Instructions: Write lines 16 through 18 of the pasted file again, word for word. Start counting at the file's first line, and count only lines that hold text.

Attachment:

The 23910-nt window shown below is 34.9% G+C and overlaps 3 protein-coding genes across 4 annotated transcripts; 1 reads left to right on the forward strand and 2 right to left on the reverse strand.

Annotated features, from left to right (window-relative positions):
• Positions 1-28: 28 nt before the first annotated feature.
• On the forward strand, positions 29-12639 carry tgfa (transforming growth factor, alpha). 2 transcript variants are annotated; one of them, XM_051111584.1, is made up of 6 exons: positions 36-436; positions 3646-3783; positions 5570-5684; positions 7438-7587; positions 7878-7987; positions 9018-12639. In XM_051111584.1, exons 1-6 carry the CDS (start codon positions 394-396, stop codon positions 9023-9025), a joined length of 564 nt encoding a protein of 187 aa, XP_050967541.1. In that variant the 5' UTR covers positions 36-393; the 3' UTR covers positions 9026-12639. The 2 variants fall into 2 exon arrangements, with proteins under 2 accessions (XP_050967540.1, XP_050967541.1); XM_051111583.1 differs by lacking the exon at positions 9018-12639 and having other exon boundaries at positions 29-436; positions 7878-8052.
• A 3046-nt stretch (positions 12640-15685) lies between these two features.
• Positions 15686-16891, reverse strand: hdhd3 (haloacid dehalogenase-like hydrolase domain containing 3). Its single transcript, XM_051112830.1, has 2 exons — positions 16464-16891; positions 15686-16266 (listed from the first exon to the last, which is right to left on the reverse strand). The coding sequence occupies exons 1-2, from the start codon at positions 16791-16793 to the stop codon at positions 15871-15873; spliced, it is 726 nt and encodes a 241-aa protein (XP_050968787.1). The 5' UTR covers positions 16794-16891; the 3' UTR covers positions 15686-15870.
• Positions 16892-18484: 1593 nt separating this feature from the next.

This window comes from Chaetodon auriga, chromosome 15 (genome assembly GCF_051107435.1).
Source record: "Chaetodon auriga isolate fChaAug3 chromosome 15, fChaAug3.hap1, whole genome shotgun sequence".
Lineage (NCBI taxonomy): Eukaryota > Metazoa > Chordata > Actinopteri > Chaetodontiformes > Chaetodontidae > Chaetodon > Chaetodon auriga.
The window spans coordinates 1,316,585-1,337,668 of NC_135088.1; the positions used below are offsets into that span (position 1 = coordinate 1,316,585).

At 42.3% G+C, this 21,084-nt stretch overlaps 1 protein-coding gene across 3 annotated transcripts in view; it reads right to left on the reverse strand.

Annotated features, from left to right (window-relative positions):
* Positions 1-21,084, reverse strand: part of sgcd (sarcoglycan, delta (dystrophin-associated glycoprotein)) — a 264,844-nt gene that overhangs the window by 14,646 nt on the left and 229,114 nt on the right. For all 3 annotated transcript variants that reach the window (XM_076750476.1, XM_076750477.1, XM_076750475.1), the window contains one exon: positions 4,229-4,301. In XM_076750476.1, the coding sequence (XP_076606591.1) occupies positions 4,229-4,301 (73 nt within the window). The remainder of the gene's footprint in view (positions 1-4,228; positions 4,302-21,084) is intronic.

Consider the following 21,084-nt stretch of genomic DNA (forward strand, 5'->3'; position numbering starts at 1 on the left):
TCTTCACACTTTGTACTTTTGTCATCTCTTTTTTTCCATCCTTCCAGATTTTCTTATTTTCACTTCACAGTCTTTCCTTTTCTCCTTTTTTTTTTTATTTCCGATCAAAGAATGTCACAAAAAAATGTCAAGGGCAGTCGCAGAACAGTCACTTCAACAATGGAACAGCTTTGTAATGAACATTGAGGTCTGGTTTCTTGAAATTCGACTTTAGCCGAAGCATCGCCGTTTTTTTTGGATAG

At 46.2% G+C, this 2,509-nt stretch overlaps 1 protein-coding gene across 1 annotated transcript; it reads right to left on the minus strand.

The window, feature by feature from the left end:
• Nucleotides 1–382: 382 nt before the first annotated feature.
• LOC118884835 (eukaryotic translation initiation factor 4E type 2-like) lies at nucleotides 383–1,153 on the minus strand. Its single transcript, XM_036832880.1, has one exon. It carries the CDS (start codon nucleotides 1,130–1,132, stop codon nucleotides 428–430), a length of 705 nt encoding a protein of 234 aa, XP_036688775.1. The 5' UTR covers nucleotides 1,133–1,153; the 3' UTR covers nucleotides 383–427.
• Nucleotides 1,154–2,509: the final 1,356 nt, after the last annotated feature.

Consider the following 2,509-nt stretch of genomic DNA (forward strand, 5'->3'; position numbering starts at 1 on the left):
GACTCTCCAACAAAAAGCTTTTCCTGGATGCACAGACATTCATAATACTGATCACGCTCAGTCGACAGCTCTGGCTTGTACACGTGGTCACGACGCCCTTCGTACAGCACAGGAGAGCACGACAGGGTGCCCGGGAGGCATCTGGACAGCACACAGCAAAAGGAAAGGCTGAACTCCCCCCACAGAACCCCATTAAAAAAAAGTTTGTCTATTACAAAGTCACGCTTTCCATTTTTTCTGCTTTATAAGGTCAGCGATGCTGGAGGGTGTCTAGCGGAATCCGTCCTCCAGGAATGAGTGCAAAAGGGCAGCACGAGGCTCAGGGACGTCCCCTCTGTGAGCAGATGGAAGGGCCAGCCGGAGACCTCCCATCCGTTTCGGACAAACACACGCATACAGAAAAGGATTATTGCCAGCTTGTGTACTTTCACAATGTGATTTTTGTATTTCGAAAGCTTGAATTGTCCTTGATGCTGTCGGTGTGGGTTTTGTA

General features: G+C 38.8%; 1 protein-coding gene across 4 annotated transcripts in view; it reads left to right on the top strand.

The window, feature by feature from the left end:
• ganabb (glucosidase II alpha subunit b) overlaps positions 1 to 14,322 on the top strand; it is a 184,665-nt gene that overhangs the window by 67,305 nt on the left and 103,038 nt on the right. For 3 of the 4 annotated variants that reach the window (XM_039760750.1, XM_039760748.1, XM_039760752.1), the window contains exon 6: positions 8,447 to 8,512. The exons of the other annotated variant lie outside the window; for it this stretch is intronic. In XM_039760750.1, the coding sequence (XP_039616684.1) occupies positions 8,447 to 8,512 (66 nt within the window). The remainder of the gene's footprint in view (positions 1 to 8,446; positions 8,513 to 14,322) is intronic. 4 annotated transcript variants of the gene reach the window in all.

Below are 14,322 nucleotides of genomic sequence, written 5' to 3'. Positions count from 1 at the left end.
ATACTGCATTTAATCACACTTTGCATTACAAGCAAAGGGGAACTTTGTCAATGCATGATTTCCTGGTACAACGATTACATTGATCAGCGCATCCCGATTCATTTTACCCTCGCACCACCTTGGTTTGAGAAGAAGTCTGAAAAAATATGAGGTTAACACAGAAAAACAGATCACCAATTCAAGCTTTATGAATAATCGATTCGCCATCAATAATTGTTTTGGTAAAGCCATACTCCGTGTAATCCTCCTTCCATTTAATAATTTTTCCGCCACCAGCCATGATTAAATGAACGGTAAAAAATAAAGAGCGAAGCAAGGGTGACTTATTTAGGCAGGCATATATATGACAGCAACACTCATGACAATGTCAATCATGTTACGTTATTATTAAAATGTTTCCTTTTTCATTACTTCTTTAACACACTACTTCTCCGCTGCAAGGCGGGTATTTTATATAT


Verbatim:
TCTTCACACTTTGTACTTTTGTCATCTCTTTTTTTCCATCCTTCCAGATTTTCTTATTTTCACTTCACAGTCTTTCCTTTTCTCCTTTTTTTTTTTATTTCCGATCAAAGAATGTCACAAAAAAATGTCAAGGGCAGTCGCAGAACAGTCACTTCAACAATGGAACAGCTTTGTAATGAACATTGAGGTCTGGTTTCTTGAAATTCGACTTTAGCCGAAGCATCGCCGTTTTTTTTGGATAG

At 46.2% G+C, this 2,509-nt stretch overlaps 1 protein-coding gene across 1 annotated transcript; it reads right to left on the minus strand.

The window, feature by feature from the left end: